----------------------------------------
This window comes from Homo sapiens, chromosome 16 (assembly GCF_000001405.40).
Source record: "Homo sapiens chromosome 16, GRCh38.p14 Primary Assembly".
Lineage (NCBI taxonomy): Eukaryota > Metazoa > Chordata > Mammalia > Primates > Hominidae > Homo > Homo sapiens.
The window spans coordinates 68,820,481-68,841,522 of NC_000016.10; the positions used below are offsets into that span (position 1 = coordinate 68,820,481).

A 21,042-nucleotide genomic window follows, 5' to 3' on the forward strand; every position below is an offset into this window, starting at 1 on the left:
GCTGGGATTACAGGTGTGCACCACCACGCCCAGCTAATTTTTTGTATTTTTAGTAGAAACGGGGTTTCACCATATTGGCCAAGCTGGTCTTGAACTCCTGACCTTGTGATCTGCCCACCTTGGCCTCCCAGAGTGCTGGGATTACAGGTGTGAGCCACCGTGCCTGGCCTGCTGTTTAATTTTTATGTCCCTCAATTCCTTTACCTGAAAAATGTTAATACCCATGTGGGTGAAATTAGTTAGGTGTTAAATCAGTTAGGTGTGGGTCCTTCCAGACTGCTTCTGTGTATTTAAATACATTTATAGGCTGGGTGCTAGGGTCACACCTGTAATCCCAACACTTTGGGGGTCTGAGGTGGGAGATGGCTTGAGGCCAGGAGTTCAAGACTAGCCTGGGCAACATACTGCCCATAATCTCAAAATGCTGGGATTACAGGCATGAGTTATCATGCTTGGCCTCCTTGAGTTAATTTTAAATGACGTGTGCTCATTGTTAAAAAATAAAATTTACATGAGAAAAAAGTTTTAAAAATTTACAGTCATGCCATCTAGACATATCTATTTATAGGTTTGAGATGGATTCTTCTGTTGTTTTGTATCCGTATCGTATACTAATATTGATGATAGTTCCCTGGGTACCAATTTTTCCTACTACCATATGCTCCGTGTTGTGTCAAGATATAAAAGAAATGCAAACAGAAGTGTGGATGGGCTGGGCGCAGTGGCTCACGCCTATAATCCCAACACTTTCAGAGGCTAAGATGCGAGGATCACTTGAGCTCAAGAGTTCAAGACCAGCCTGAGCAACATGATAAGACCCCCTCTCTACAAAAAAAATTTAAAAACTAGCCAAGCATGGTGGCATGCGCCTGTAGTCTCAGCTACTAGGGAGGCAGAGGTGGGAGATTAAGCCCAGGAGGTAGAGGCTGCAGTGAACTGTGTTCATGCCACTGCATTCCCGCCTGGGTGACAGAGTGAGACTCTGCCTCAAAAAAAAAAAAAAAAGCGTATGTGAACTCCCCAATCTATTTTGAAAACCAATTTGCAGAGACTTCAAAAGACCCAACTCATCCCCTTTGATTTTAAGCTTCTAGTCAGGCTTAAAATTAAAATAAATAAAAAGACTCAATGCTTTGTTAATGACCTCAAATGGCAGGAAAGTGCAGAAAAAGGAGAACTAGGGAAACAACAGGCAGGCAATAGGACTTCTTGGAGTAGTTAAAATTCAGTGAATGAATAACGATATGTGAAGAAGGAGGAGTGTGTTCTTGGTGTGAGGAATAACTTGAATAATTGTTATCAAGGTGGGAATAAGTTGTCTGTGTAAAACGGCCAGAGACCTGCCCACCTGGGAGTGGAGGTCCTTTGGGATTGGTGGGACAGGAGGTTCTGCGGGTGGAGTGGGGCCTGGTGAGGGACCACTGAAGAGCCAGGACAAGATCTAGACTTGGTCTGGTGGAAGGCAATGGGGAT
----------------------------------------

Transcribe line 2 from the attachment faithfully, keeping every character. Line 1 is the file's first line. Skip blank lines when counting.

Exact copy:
Source record: "Homo sapiens chromosome 16, GRCh38.p14 Primary Assembly".